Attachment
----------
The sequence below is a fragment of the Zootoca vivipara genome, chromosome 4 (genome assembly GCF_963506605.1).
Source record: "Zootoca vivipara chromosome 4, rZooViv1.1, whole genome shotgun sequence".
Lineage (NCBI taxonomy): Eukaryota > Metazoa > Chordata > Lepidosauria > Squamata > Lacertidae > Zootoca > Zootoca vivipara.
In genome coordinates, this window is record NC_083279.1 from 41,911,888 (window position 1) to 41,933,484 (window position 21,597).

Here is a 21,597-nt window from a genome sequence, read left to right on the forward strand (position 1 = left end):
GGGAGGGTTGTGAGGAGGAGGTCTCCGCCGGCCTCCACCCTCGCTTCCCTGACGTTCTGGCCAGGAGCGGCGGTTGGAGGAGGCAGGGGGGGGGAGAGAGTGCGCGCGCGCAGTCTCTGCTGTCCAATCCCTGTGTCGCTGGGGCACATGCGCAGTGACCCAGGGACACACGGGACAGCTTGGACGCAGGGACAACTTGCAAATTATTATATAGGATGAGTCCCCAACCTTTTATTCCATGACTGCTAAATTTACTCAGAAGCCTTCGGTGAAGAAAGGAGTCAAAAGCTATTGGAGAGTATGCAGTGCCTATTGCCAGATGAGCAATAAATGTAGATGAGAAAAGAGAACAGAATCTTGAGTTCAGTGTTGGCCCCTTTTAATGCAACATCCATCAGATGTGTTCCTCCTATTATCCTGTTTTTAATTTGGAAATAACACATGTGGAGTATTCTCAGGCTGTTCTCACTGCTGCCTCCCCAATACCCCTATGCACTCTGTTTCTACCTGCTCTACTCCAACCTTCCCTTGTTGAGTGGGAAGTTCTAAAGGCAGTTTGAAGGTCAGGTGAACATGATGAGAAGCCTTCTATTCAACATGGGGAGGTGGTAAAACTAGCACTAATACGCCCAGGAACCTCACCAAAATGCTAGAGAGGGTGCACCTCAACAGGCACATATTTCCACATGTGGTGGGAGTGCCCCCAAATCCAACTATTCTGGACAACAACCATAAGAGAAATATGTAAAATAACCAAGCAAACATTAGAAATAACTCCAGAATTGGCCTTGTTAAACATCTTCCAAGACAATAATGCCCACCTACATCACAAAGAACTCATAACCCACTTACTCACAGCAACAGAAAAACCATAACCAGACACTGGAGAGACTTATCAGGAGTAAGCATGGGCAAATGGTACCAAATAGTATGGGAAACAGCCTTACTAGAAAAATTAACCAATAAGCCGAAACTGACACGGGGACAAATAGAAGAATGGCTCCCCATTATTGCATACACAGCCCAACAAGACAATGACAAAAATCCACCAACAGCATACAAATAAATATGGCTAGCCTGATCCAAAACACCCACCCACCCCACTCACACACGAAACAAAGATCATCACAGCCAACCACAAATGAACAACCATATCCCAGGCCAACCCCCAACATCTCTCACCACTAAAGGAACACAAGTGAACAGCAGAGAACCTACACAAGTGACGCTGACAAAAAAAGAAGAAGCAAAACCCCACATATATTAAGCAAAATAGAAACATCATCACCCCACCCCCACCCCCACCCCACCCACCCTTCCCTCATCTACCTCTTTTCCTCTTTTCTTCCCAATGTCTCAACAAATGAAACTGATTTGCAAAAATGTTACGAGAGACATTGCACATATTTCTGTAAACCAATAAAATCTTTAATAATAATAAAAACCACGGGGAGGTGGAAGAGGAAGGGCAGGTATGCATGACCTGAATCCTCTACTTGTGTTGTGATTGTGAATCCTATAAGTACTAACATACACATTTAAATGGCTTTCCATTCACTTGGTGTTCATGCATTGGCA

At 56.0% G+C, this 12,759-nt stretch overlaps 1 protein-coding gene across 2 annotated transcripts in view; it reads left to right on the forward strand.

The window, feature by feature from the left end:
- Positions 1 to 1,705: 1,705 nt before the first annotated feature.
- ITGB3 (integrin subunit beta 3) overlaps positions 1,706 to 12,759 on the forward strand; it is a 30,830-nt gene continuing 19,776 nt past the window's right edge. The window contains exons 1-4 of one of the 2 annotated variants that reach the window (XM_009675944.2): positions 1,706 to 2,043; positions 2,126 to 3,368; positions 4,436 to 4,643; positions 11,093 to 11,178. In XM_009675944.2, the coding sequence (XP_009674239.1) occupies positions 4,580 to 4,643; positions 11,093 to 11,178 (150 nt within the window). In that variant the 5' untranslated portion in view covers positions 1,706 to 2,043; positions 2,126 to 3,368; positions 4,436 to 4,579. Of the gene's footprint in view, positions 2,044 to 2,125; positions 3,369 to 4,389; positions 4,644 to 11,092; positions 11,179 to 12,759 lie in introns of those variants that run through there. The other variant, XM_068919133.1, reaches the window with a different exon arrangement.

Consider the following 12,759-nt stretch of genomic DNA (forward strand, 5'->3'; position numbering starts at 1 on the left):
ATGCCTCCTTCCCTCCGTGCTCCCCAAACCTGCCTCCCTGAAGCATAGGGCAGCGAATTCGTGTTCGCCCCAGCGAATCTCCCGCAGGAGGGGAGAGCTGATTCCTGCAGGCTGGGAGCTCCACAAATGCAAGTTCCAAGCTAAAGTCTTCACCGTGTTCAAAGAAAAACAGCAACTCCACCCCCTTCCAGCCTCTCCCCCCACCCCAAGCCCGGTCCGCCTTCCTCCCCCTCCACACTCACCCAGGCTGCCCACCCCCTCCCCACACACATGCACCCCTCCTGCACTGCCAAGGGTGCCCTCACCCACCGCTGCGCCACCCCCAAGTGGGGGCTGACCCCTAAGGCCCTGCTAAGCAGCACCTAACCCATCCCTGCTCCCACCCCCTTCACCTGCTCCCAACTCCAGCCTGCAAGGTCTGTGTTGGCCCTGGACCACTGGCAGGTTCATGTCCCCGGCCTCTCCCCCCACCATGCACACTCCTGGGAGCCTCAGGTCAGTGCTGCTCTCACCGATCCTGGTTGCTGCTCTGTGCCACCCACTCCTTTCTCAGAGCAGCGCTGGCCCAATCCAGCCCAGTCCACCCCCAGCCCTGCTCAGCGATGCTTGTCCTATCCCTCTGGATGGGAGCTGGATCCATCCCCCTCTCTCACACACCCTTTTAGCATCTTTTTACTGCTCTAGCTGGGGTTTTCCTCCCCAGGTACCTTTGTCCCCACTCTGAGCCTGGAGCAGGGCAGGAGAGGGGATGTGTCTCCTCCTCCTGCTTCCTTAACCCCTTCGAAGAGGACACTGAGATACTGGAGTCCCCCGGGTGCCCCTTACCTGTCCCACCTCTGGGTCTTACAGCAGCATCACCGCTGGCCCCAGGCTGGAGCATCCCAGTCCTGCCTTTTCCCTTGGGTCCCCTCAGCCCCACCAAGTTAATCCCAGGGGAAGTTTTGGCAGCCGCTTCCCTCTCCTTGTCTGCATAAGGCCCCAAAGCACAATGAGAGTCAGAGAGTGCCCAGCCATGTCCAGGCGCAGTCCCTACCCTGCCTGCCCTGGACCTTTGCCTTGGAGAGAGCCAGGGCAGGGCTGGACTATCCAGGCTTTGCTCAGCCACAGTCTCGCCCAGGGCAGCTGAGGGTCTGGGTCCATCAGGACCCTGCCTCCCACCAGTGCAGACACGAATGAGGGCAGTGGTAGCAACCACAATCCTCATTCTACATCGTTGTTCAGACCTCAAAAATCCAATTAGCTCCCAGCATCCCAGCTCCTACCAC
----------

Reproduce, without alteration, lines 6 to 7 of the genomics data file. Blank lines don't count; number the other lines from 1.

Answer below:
GGGAGGGTTGTGAGGAGGAGGTCTCCGCCGGCCTCCACCCTCGCTTCCCTGACGTTCTGGCCAGGAGCGGCGGTTGGAGGAGGCAGGGGGGGGGAGAGAGTGCGCGCGCGCAGTCTCTGCTGTCCAATCCCTGTGTCGCTGGGGCACATGCGCAGTGACCCAGGGACACACGGGACAGCTTGGACGCAGGGACAACTTGCAAATTATTATATAGGATGAGTCCCCAACCTTTTATTCCATGACTGCTAAATTTACTCAGAAGCCTTCGGTGAAGAAAGGAGTCAAAAGCTATTGGAGAGTATGCAGTGCCTATTGCCAGATGAGCAATAAATGTAGATGAGAAAAGAGAACAGAATCTTGAGTTCAGTGTTGGCCCCTTTTAATGCAACATCCATCAGATGTGTTCCTCCTATTATCCTGTTTTTAATTTGGAAATAACACATGTGGAGTATTCTCAGGCTGTTCTCACTGCTGCCTCCCCAATACCCCTATGCACTCTGTTTCTACCTGCTCTACTCCAACCTTCCCTTGTTGAGTGGGAAGTTCTAAAGGCAGTTTGAAGGTCAGGTGAACATGATGAGAAGCCTTCTATTCAACATGGGGAGGTGGTAAAACTAGCACTAATACGCCCAGGAACCTCACCAAAATGCTAGAGAGGGTGCACCTCAACAGGCACATATTTCCACATGTGGTGGGAGTGCCCCCAAATCCAACTATTCTGGACAACAACCATAAGAGAAATATGTAAAATAACCAAGCAAACATTAGAAATAACTCCAGAATTGGCCTTGTTAAACATCTTCCAAGACAATAATGCCCACCTACATCACAAAGAACTCATAACCCACTTACTCACAGCAACAGAAAAACCATAACCAGACACTGGAGAGACTTATCAGGAGTAAGCATGGGCAAATGGTACCAAATAGTATGGGAAACAGCCTTACTAGAAAAATTAACCAATAAGCCGAAACTGACACGGGGACAAATAGAAGAATGGCTCCCCATTATTGCATACACAGCCCAACAAGACAATGACAAAAATCCACCAACAGCATACAAATAAATATGGCTAGCCTGATCCAAAACACCCACCCACCCCACTCACACACGAAACAAAGATCATCACAGCCAACCACAAATGAACAACCATATCCCAGGCCAACCCCCAACATCTCTCACCACTAAAGGAACACAAGTGAACAGCAGAGAACCTACACAAGTGACGCTGACAAAAAAAGAAGAAGCAAAACCCCACATATATTAAGCAAAATAGAAACATCATCACCCCACCCCCACCCCCACCCCACCCACCCTTCCCTCATCTACCTCTTTTCCTCTTTTCTTCCCAATGTCTCAACAAATGAAACTGATTTGCAAAAATGTTACGAGAGACATTGCACATATTTCTGTAAACCAATAAAATCTTTAATAATAATAAAAACCACGGGGAGGTGGAAGAGGAAGGGCAGGTATGCATGACCTGAATCCTCTACTTGTGTTGTGATTGTGAATCCTATAAGTACTAACATACACATTTAAATGGCTTTCCATTCACTTGGTGTTCATGCATTGGCA

At 56.0% G+C, this 12,759-nt stretch overlaps 1 protein-coding gene across 2 annotated transcripts in view; it reads left to right on the forward strand.